15 min

Ep. 343 #everybodyneedsabitofscienza | David Pinzolo Question Italian Wine Podcast

    • Arts

💡 Please consider donating any amount to support the Italian Wine Podcast - donate here www.italianwinepodcast.com/donate-to-show/ and receive a free hard copy of The Jumbo Shrimp Guide to Italian Wine!

Italian Wine Podcast Episode 343: What is Scienzay up to these days?

It's #everybodyneedsabitofscienza and Professor Scienza is back to answer a question from David Pinzolo. I think I almost fainted by only listening to the question, and Stevie needed to have a coffee break so... You get the idea.

Musical Guest: ATOMO - Check him out! https://soundcloud.com/atomo-cares

Supported by: Vinitaly International Academy. Join VIA today! www.vinitalyinternational.com/?page_id=3107

Questions from David Pinzolo, cofounder of Three Tier Partners:

Do you foresee a far-reaching change in the trellising systems used in vineyards away from vertical training and a return to pergola/horizontal systems as a result of climate change?

If so how would you expect the characteristics of the resulting grapes to change assuming the growers are continuing to focus on quality and not quantity so the new vineyards are set up to carry "proper yields" and are planted to the proper vine density per hectare?

What do you think of the concept of wild yeast and/or spontaneous fermentations with the idea that doing so gives the wines more product specificity? I have heard many producers talk about this practice with the belief that it works a little bit like a zip code so if done regularly and scrupulously it will yield wines that will speak of the area but even more so the vineyard and the specific winery. Do you agree?

How should one think of the most recent studies published in the US which seem to indicate that once commercial yeasts have been used in the fermentation area they are so aggressive that fermentations can be started spontaneously or using indigenous yeasts but in short order the ambient commercial strains will overtake the wild strains and the fermentation will effectively become one under the control of the non-native strains?

What is the difference, in your opinion, between genetically engineered vines and vines that are modified via more traditional crossing and propagation methods? Are the two essentially the same except that, in a very simplified fashion, the former involves a specific question and the attempt to reach the answer by working on the DNA sequence of the plant whereas the latter involves taking two plants with desirable characteristics mating them and hoping that those desirable characteristics will emerge in the resulting "offspring?”

Thanks, in advance, should you decide to answer one or more of my questions.

Cheers!

💡 Please consider donating any amount to support the Italian Wine Podcast - donate here www.italianwinepodcast.com/donate-to-show/ and receive a free hard copy of The Jumbo Shrimp Guide to Italian Wine!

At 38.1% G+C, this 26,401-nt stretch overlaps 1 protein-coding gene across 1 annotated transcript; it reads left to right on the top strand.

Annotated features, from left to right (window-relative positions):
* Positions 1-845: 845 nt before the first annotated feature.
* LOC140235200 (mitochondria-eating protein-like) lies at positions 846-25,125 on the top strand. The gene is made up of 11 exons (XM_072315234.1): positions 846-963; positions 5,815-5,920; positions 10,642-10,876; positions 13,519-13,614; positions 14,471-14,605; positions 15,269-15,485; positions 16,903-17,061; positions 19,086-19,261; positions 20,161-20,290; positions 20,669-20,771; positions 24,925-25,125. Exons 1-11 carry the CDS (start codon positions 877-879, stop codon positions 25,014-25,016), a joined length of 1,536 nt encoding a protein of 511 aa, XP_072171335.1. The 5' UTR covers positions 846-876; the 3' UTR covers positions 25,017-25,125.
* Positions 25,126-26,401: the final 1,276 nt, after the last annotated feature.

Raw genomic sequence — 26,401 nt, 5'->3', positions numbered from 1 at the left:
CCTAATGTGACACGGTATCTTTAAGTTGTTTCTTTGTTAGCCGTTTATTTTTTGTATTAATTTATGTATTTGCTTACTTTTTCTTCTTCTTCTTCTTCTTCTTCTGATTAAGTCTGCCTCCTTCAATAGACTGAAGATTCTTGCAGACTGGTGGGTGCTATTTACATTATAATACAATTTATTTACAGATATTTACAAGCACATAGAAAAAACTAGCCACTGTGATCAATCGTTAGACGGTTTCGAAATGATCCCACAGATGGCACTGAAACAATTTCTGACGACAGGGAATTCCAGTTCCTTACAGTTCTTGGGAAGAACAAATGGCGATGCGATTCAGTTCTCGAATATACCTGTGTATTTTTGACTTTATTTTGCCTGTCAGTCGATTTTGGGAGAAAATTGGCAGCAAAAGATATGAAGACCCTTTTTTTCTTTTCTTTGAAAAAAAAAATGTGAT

Italian Wine Podcast Episode 343: What is Scienzay up to these days?

It's #everybodyneedsabitofscienza and Professor Scienza is back to answer a question from David Pinzolo. I think I almost fainted by only listening to the question, and Stevie needed to have a coffee break so... You get the idea.

Musical Guest: ATOMO - Check him out! https://soundcloud.com/atomo-cares

Supported by: Vinitaly International Academy. Join VIA today! www.vinitalyinternational.com/?page_id=3107

Questions from David Pinzolo, cofounder of Three Tier Partners:

Do you foresee a far-reaching change in the trellising systems used in vineyards away from vertical training and a return to pergola/horizontal systems as a result of climate change?

If so how would you expect the characteristics of the resulting grapes to change assuming the growers are continuing to focus on quality and not quantity so the new vineyards are set up to carry "proper yields" and are planted to the proper vine density per hectare?

What do you think of the concept of wild yeast and/or spontaneous fermentations with the idea that doing so gives the wines more product specificity? I have heard many producers talk about this practice with the belief that it works a little bit like a zip code so if done regularly and scrupulously it will yield wines that will speak of the area but even more so the vineyard and the specific winery. Do you agree?

How should one think of the most recent studies published in the US which seem to indicate that once commercial yeasts have been used in the fermentation area they are so aggressive that fermentations can be started spontaneously or using indigenous yeasts but in short order the ambient commercial strains will overtake the wild strains and the fermentation will effectively become one under the control of the non-native strains?

What is the difference, in your opinion, between genetically engineered vines and vines that are modified via more traditional crossing and propagation methods? Are the two essentially the same except that, in a very simplified fashion, the former involves a specific question and the attempt to reach the answer by working on the DNA sequence of the plant whereas the latter involves taking two plants with desirable characteristics mating them and hoping that those desirable characteristics will emerge in the resulting "offspring?”

Thanks, in advance, should you decide to answer one or more of my questions.

Cheers!

15 min

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